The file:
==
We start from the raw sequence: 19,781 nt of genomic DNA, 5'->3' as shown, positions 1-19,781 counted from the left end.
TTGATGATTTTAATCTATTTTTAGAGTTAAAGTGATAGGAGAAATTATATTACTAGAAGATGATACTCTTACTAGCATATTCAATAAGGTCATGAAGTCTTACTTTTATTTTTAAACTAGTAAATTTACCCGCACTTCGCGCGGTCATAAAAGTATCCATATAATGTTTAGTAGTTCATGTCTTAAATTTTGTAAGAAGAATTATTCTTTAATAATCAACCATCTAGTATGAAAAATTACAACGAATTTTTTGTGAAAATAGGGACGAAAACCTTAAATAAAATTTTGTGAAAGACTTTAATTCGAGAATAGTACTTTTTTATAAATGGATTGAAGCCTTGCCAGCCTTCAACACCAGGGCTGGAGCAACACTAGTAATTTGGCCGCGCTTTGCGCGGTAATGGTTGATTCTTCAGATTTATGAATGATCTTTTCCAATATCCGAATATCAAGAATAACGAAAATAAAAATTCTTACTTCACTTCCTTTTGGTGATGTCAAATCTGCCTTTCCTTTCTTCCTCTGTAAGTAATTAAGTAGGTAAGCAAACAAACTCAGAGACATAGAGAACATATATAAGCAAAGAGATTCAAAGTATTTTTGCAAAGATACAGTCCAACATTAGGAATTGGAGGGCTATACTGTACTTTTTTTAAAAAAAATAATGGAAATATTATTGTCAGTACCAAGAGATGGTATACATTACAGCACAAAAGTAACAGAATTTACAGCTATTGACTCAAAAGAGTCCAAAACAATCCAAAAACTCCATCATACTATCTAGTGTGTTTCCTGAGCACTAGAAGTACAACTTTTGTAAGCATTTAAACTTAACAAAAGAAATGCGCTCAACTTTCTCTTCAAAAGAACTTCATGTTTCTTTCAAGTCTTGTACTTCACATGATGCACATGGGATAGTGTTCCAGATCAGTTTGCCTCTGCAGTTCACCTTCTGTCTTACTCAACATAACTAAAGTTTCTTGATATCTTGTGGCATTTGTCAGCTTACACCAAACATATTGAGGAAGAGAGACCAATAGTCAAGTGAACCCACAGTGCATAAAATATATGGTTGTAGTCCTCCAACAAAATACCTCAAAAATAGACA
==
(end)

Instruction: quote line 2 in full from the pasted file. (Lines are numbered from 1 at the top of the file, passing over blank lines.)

TTGATGATTTTAATCTATTTTTAGAGTTAAAGTGATAGGAGAAATTATATTACTAGAAGATGATACTCTTACTAGCATATTCAATAAGGTCATGAAGTCTTACTTTTATTTTTAAACTAGTAAATTTACCCGCACTTCGCGCGGTCATAAAAGTATCCATATAATGTTTAGTAGTTCATGTCTTAAATTTTGTAAGAAGAATTATTCTTTAATAATCAACCATCTAGTATGAAAAATTACAACGAATTTTTTGTGAAAATAGGGACGAAAACCTTAAATAAAATTTTGTGAAAGACTTTAATTCGAGAATAGTACTTTTTTATAAATGGATTGAAGCCTTGCCAGCCTTCAACACCAGGGCTGGAGCAACACTAGTAATTTGGCCGCGCTTTGCGCGGTAATGGTTGATTCTTCAGATTTATGAATGATCTTTTCCAATATCCGAATATCAAGAATAACGAAAATAAAAATTCTTACTTCACTTCCTTTTGGTGATGTCAAATCTGCCTTTCCTTTCTTCCTCTGTAAGTAATTAAGTAGGTAAGCAAACAAACTCAGAGACATAGAGAACATATATAAGCAAAGAGATTCAAAGTATTTTTGCAAAGATACAGTCCAACATTAGGAATTGGAGGGCTATACTGTACTTTTTTTAAAAAAAATAATGGAAATATTATTGTCAGTACCAAGAGATGGTATACATTACAGCACAAAAGTAACAGAATTTACAGCTATTGACTCAAAAGAGTCCAAAACAATCCAAAAACTCCATCATACTATCTAGTGTGTTTCCTGAGCACTAGAAGTACAACTTTTGTAAGCATTTAAACTTAACAAAAGAAATGCGCTCAACTTTCTCTTCAAAAGAACTTCATGTTTCTTTCAAGTCTTGTACTTCACATGATGCACATGGGATAGTGTTCCAGATCAGTTTGCCTCTGCAGTTCACCTTCTGTCTTACTCAACATAACTAAAGTTTCTTGATATCTTGTGGCATTTGTCAGCTTACACCAAACATATTGAGGAAGAGAGACCAATAGTCAAGTGAACCCACAGTGCATAAAATATATGGTTGTAGTCCTCCAACAAAATACCTCAAAAATAGACA